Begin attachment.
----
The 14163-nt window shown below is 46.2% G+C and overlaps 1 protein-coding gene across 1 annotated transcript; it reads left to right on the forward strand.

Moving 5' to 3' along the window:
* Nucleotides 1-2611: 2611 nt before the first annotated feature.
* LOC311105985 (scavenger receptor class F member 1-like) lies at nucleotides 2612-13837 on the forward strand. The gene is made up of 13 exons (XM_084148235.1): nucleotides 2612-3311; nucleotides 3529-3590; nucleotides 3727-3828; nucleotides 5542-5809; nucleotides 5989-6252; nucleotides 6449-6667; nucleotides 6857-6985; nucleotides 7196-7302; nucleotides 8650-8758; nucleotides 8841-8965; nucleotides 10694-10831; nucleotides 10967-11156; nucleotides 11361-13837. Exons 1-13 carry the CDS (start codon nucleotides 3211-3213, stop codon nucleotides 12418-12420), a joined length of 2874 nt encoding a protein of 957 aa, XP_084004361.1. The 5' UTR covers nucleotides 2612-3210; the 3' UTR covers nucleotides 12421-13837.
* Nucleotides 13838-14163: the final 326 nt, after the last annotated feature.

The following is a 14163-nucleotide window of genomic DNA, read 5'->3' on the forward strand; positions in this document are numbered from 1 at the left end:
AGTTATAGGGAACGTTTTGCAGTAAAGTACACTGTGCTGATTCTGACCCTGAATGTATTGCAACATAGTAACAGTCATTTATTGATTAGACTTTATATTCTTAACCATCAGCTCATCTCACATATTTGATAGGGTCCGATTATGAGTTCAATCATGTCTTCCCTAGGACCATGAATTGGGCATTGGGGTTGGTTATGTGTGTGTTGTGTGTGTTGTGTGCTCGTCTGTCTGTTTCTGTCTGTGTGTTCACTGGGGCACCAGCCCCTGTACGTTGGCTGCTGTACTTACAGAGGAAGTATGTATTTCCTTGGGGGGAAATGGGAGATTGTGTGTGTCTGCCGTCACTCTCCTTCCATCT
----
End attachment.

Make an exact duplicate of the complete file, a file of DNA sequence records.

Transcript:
The 14163-nt window shown below is 46.2% G+C and overlaps 1 protein-coding gene across 1 annotated transcript; it reads left to right on the forward strand.

Moving 5' to 3' along the window:
* Nucleotides 1-2611: 2611 nt before the first annotated feature.
* LOC311105985 (scavenger receptor class F member 1-like) lies at nucleotides 2612-13837 on the forward strand. The gene is made up of 13 exons (XM_084148235.1): nucleotides 2612-3311; nucleotides 3529-3590; nucleotides 3727-3828; nucleotides 5542-5809; nucleotides 5989-6252; nucleotides 6449-6667; nucleotides 6857-6985; nucleotides 7196-7302; nucleotides 8650-8758; nucleotides 8841-8965; nucleotides 10694-10831; nucleotides 10967-11156; nucleotides 11361-13837. Exons 1-13 carry the CDS (start codon nucleotides 3211-3213, stop codon nucleotides 12418-12420), a joined length of 2874 nt encoding a protein of 957 aa, XP_084004361.1. The 5' UTR covers nucleotides 2612-3210; the 3' UTR covers nucleotides 12421-13837.
* Nucleotides 13838-14163: the final 326 nt, after the last annotated feature.

The following is a 14163-nucleotide window of genomic DNA, read 5'->3' on the forward strand; positions in this document are numbered from 1 at the left end:
AGTTATAGGGAACGTTTTGCAGTAAAGTACACTGTGCTGATTCTGACCCTGAATGTATTGCAACATAGTAACAGTCATTTATTGATTAGACTTTATATTCTTAACCATCAGCTCATCTCACATATTTGATAGGGTCCGATTATGAGTTCAATCATGTCTTCCCTAGGACCATGAATTGGGCATTGGGGTTGGTTATGTGTGTGTTGTGTGTGTTGTGTGCTCGTCTGTCTGTTTCTGTCTGTGTGTTCACTGGGGCACCAGCCCCTGTACGTTGGCTGCTGTACTTACAGAGGAAGTATGTATTTCCTTGGGGGGAAATGGGAGATTGTGTGTGTCTGCCGTCACTCTCCTTCCATCT